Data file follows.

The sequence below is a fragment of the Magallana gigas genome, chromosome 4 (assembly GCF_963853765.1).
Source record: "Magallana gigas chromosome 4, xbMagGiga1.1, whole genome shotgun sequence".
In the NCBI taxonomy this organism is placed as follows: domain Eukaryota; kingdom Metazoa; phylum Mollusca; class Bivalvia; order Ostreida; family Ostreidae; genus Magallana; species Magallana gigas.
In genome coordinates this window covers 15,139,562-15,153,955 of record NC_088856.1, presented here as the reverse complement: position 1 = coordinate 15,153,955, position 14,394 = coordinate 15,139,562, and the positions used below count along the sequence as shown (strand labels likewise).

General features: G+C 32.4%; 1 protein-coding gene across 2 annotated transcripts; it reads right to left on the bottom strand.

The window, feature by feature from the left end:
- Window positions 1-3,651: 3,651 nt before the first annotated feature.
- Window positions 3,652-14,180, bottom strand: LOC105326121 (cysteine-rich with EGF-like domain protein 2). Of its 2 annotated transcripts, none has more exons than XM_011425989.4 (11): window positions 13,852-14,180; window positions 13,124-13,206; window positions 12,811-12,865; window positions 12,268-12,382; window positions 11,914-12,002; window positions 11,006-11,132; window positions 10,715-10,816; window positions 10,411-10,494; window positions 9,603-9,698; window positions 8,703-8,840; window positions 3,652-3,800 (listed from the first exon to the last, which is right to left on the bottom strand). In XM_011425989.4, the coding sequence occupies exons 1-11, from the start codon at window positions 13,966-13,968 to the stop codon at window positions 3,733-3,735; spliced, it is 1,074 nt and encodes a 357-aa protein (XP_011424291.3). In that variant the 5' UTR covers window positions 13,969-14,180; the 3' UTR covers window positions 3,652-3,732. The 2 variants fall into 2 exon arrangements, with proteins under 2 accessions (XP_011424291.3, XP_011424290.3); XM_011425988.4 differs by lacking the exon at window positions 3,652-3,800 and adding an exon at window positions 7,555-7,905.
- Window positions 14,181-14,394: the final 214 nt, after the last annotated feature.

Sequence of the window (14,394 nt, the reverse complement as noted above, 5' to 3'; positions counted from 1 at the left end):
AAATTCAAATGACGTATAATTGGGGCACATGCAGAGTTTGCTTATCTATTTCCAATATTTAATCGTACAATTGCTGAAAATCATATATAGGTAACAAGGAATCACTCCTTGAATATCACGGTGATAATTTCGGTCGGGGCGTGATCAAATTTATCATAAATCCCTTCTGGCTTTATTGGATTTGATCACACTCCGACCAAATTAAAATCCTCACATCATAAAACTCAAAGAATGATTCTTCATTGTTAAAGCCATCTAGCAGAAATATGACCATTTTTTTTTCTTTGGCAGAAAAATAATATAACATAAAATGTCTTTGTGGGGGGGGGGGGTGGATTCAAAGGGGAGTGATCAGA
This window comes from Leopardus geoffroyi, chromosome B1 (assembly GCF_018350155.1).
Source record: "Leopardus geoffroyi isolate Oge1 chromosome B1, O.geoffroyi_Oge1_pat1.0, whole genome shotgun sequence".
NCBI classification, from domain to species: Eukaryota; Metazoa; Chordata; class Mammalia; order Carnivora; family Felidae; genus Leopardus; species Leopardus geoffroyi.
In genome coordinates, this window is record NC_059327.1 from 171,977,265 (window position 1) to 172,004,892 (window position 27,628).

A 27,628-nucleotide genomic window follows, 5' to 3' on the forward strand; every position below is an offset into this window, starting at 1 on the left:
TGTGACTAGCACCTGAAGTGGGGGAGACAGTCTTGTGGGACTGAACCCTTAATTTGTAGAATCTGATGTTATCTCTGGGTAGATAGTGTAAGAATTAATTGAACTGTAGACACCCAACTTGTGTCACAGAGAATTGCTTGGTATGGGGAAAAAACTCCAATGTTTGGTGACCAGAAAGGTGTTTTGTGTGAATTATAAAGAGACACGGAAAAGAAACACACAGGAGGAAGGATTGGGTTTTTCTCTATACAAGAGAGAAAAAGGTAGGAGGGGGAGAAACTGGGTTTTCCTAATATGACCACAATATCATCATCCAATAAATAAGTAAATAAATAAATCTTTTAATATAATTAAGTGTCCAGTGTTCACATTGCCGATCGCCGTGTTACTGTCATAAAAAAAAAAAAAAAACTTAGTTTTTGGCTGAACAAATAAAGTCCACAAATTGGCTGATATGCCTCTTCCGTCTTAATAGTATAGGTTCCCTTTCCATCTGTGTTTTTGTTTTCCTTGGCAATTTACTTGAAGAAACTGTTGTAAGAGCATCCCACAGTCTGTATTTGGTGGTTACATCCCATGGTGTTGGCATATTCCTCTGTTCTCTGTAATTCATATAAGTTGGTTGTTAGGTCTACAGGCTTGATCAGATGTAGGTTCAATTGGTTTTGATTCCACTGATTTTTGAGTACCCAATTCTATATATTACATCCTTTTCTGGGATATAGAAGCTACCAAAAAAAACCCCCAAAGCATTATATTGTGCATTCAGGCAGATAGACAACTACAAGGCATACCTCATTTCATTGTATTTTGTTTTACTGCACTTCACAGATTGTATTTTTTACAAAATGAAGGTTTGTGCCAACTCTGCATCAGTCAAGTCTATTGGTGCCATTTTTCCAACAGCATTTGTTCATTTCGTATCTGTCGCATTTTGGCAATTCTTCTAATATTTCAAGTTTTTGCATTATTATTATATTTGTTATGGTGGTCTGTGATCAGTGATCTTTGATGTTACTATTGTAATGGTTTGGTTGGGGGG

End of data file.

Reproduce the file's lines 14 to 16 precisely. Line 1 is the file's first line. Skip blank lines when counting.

NCBI classification, from domain to species: Eukaryota; Metazoa; Chordata; class Mammalia; order Carnivora; family Felidae; genus Leopardus; species Leopardus geoffroyi.
In genome coordinates, this window is record NC_059327.1 from 171,977,265 (window position 1) to 172,004,892 (window position 27,628).

A 27,628-nucleotide genomic window follows, 5' to 3' on the forward strand; every position below is an offset into this window, starting at 1 on the left: